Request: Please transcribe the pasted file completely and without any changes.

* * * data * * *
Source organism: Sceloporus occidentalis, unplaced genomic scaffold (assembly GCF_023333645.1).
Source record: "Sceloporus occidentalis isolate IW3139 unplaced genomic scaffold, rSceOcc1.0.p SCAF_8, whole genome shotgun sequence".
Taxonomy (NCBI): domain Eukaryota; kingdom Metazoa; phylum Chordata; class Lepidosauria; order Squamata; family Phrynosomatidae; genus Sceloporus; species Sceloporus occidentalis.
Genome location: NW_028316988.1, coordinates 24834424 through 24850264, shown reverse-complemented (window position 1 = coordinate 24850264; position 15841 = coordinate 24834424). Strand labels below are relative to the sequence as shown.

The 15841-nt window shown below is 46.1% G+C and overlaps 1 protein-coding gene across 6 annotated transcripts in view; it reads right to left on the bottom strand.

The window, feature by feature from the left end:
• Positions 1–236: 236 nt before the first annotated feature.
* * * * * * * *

Source organism: Sceloporus occidentalis, unplaced genomic scaffold (assembly GCF_023333645.1).
Source record: "Sceloporus occidentalis isolate IW3139 unplaced genomic scaffold, rSceOcc1.0.p SCAF_8, whole genome shotgun sequence".
Taxonomy (NCBI): domain Eukaryota; kingdom Metazoa; phylum Chordata; class Lepidosauria; order Squamata; family Phrynosomatidae; genus Sceloporus; species Sceloporus occidentalis.
Genome location: NW_028316988.1, coordinates 24834424 through 24850264, shown reverse-complemented (window position 1 = coordinate 24850264; position 15841 = coordinate 24834424). Strand labels below are relative to the sequence as shown.

The 15841-nt window shown below is 46.1% G+C and overlaps 1 protein-coding gene across 6 annotated transcripts in view; it reads right to left on the bottom strand.

The window, feature by feature from the left end:
• Positions 1–236: 236 nt before the first annotated feature.